Find What Motivate You For Exercise

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If you’re like me, then you probably haven’t been to the gym in a hot minute. Maybe you are busy all the time, maybe you just feel lazy, or maybe you’ll just go tomorrow (no, next week for sure). Whatever the reason, I am here to get you started on your path to finally getting that summer body.

Exercise Motivation

If I still have your attention, then what you’re about to read next is what your doctor has already explained the benefits of exercise. It seems like a no-brainer that exercising is good for you but maybe you aren’t aware of the vast benefits of working out. Besides the apparent benefit of controlled weight exercise also prevent bad health conditions and diseases, improves mood, promotes better sleep, and boosts energy.[1] When you are working out chemicals, such as dopamine, are released which can improve one’s mood. With this being said, a person struggling with depression or anxiety benefit greatly from exercise. If you are tired of eating cheerios to lower cholesterol “being active boosts high-density lipoprotein (HDL), or “good,” cholesterol and decreases unhealthy triglycerides”.[1]

Now that you know that working out benefits a person both physically and mentally, you need to figure out your motive for going to the gym. Are you trying to lose weight? Do you need a stress reliever? Is exercising something you are trying to incorporate into your daily life? Once you figure out your reason for exercising, the idea of actually going to the gym will be more appealing. Having a goal in mind will lead you towards a healthier path.

Have you found your motivation? Then, it is time to actually hit the gym, but what workout should you go with? The motivation for exercises usually fall into either the physical or mental category. Different exercises are better suited for each of these categories.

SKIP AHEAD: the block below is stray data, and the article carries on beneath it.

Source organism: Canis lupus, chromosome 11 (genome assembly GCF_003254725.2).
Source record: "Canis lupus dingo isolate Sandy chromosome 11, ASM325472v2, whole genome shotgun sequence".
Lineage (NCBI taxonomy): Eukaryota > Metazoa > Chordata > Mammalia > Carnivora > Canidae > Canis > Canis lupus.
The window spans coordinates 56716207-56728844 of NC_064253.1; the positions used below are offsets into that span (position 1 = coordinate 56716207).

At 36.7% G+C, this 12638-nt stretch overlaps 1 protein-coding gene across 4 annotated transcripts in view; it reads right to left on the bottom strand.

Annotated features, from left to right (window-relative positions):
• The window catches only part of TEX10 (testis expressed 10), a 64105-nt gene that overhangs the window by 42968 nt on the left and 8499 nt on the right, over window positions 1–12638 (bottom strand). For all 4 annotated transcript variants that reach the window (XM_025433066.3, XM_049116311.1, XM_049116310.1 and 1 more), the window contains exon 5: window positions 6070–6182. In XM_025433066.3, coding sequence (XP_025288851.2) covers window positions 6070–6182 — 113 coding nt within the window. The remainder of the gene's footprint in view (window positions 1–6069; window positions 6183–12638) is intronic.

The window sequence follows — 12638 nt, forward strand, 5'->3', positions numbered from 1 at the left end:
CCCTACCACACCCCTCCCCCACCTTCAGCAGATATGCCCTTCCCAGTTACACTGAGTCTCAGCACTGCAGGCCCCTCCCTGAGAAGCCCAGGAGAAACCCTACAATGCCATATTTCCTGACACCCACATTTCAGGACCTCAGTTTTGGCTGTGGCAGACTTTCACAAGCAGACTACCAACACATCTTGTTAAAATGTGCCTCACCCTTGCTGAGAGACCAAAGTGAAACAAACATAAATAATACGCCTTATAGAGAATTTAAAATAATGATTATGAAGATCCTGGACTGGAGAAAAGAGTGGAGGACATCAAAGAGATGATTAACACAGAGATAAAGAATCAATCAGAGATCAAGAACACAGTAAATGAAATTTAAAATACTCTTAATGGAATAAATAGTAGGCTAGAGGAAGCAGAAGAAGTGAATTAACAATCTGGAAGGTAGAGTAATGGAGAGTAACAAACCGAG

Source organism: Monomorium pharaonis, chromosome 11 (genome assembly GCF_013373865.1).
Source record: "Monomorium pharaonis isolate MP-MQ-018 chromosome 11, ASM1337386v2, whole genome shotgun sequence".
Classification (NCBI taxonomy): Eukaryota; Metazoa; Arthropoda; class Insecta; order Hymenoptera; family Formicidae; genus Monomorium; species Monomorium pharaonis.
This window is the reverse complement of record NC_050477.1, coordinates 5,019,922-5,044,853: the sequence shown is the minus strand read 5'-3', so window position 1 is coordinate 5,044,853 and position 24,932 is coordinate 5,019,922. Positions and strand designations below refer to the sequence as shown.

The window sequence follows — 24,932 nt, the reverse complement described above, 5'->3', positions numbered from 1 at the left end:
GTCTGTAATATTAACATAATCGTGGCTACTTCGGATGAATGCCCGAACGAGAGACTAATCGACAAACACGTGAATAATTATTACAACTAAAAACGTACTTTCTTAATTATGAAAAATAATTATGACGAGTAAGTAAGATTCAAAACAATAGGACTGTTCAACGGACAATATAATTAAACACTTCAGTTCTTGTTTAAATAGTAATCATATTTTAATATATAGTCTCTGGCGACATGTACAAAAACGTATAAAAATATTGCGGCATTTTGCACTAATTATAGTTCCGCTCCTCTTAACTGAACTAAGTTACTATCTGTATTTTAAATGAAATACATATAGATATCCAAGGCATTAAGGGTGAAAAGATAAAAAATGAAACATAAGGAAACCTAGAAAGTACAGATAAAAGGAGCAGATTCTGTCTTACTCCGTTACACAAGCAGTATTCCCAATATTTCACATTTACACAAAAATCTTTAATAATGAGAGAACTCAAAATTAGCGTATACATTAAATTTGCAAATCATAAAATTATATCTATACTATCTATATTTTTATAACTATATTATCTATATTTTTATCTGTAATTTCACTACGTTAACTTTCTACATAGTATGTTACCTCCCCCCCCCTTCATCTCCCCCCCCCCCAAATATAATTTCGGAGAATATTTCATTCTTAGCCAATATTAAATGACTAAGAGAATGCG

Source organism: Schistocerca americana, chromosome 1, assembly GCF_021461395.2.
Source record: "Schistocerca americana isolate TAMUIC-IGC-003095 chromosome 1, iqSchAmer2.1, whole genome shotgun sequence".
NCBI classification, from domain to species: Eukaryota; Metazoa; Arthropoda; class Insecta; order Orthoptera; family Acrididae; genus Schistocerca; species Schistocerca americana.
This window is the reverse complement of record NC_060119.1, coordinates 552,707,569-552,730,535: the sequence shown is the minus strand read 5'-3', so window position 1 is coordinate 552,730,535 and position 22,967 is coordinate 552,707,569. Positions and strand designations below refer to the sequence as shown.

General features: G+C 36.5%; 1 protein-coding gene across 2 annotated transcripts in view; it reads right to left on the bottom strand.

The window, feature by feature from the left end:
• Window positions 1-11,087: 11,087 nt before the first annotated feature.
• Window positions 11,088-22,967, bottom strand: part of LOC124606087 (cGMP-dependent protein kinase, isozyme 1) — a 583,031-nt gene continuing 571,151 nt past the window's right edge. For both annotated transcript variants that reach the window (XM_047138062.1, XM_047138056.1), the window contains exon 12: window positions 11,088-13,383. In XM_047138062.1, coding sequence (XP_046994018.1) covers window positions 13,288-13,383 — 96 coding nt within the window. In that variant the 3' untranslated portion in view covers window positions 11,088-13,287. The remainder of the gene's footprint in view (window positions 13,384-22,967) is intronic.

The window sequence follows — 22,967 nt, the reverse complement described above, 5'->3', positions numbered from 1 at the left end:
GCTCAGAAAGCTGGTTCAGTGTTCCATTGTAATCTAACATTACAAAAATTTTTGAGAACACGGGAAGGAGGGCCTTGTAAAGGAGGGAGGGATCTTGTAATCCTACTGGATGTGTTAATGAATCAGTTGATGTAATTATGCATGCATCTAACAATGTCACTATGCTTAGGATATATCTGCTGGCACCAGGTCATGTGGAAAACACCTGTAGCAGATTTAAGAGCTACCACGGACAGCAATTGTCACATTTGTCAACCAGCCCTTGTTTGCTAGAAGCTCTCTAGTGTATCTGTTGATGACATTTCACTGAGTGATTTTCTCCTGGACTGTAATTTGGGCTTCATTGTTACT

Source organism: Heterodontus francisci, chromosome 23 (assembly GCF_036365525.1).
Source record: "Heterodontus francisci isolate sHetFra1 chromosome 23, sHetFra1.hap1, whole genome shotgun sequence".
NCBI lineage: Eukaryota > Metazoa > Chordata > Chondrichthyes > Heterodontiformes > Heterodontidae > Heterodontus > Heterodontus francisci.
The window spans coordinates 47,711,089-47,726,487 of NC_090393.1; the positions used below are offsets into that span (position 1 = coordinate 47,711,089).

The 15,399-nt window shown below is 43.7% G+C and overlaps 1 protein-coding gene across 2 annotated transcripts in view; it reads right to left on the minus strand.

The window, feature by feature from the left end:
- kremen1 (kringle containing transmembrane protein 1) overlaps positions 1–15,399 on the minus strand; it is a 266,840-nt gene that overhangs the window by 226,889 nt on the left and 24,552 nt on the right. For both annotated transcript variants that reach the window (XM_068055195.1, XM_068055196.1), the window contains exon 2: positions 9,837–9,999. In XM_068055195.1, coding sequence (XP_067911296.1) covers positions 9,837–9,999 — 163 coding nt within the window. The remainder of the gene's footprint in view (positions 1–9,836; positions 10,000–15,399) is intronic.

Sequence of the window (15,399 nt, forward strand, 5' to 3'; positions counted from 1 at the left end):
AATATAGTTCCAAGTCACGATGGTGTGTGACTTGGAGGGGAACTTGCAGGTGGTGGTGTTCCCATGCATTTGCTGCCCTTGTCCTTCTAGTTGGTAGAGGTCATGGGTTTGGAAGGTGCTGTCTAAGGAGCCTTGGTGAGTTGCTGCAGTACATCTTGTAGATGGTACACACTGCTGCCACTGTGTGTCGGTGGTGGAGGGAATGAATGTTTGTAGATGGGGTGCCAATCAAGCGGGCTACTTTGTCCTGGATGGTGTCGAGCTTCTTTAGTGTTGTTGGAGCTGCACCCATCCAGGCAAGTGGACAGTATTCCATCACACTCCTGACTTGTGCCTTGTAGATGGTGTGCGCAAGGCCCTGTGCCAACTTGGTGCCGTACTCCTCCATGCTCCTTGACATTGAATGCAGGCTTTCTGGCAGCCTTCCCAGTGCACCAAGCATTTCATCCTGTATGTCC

If your motivation is more towards the mental benefits of exercise, then yoga and is what you need. Yoga is a typically calm and relaxing workout and its “incorporation of meditation and breathing can help improve a person’s mental well-being”.[2] I recommend yoga for those who are stressed out and just need a brain break.

On the other end of the spectrum, the motivation is the physical benefit of working out. This is when it becomes more complicated because you can do almost any type of fitness and reap its physical benefits. If you’re reading this, then you are probably a first timer at the gym, so you are going to have to experiment to find out what exercise is best for you. The exercise that makes you want to come back to the gym is what you are looking for. For first timers, running or walking on the treadmill is your best bet because of its simplicity. I recommend beginning slow paced and building yourself up with any workout you decide to do. For example, when lifting weights start off with the lightweights and slowly work your way up to those heavyweight dumbbells. If you are going to the gym for weight loss, do not put too much on yourself at once because then the gym will feel more like a chore than a choice.

Remember to always stay positive when it comes to exercising. Know it will take commitment to continue making your way to the gym. Keep your goal in mind and pace yourself because exercising consistently is a blessing in disguise that will show its reward in due time.

References

  1. “7 Great Reasons Why Exercise Matters.” Mayo Clinic, Mayo Foundation for Medical Education and Research, 14 Dec. 2018, www.mayoclinic.org/healthy-lifestyle/fitness/in-depth/exercise/art-20048389.
  2. “Benefits of Yoga.” American Osteopathic Association, osteopathic.org/what-is-osteopathic-medicine/benefits-of-yoga/.

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